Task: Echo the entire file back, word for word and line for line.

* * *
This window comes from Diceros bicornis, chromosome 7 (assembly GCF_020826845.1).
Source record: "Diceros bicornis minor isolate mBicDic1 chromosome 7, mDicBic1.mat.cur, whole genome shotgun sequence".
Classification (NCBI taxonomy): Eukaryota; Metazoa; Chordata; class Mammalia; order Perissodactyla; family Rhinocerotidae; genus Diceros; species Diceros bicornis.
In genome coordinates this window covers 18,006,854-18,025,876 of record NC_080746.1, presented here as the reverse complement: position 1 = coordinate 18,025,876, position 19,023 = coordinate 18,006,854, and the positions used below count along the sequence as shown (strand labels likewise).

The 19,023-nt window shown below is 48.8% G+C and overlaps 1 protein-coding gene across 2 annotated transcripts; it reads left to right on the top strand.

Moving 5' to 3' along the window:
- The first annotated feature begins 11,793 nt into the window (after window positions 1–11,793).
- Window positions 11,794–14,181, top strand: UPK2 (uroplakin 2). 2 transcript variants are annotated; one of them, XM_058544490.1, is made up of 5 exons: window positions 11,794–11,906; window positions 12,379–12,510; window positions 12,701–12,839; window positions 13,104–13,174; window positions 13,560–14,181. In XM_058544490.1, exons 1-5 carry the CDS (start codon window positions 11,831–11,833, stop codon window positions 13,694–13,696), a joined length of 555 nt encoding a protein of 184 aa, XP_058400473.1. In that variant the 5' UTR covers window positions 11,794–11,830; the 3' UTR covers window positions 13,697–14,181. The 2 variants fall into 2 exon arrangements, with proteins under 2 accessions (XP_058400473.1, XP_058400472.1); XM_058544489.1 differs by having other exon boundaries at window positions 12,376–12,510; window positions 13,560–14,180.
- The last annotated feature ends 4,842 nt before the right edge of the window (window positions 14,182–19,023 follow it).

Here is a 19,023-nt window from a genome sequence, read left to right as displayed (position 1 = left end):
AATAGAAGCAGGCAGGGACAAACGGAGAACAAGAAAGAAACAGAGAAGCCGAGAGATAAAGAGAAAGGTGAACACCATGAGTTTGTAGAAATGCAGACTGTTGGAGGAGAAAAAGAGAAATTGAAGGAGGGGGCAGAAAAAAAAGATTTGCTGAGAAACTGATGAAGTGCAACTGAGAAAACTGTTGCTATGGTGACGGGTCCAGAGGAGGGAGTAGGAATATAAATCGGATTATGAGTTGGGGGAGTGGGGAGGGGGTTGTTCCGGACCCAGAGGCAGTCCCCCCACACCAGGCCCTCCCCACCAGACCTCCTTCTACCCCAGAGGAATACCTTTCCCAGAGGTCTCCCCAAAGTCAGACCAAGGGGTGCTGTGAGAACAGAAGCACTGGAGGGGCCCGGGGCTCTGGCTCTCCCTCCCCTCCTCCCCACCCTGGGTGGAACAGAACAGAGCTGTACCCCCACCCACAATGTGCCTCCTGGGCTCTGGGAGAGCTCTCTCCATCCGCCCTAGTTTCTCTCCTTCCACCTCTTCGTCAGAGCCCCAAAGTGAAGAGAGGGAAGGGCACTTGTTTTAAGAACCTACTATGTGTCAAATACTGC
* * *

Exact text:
This window comes from Diceros bicornis, chromosome 7 (assembly GCF_020826845.1).
Source record: "Diceros bicornis minor isolate mBicDic1 chromosome 7, mDicBic1.mat.cur, whole genome shotgun sequence".
Classification (NCBI taxonomy): Eukaryota; Metazoa; Chordata; class Mammalia; order Perissodactyla; family Rhinocerotidae; genus Diceros; species Diceros bicornis.
In genome coordinates this window covers 18,006,854-18,025,876 of record NC_080746.1, presented here as the reverse complement: position 1 = coordinate 18,025,876, position 19,023 = coordinate 18,006,854, and the positions used below count along the sequence as shown (strand labels likewise).

The 19,023-nt window shown below is 48.8% G+C and overlaps 1 protein-coding gene across 2 annotated transcripts; it reads left to right on the top strand.

Moving 5' to 3' along the window:
- The first annotated feature begins 11,793 nt into the window (after window positions 1–11,793).
- Window positions 11,794–14,181, top strand: UPK2 (uroplakin 2). 2 transcript variants are annotated; one of them, XM_058544490.1, is made up of 5 exons: window positions 11,794–11,906; window positions 12,379–12,510; window positions 12,701–12,839; window positions 13,104–13,174; window positions 13,560–14,181. In XM_058544490.1, exons 1-5 carry the CDS (start codon window positions 11,831–11,833, stop codon window positions 13,694–13,696), a joined length of 555 nt encoding a protein of 184 aa, XP_058400473.1. In that variant the 5' UTR covers window positions 11,794–11,830; the 3' UTR covers window positions 13,697–14,181. The 2 variants fall into 2 exon arrangements, with proteins under 2 accessions (XP_058400473.1, XP_058400472.1); XM_058544489.1 differs by having other exon boundaries at window positions 12,376–12,510; window positions 13,560–14,180.
- The last annotated feature ends 4,842 nt before the right edge of the window (window positions 14,182–19,023 follow it).

Here is a 19,023-nt window from a genome sequence, read left to right as displayed (position 1 = left end):
AATAGAAGCAGGCAGGGACAAACGGAGAACAAGAAAGAAACAGAGAAGCCGAGAGATAAAGAGAAAGGTGAACACCATGAGTTTGTAGAAATGCAGACTGTTGGAGGAGAAAAAGAGAAATTGAAGGAGGGGGCAGAAAAAAAAGATTTGCTGAGAAACTGATGAAGTGCAACTGAGAAAACTGTTGCTATGGTGACGGGTCCAGAGGAGGGAGTAGGAATATAAATCGGATTATGAGTTGGGGGAGTGGGGAGGGGGTTGTTCCGGACCCAGAGGCAGTCCCCCCACACCAGGCCCTCCCCACCAGACCTCCTTCTACCCCAGAGGAATACCTTTCCCAGAGGTCTCCCCAAAGTCAGACCAAGGGGTGCTGTGAGAACAGAAGCACTGGAGGGGCCCGGGGCTCTGGCTCTCCCTCCCCTCCTCCCCACCCTGGGTGGAACAGAACAGAGCTGTACCCCCACCCACAATGTGCCTCCTGGGCTCTGGGAGAGCTCTCTCCATCCGCCCTAGTTTCTCTCCTTCCACCTCTTCGTCAGAGCCCCAAAGTGAAGAGAGGGAAGGGCACTTGTTTTAAGAACCTACTATGTGTCAAATACTGC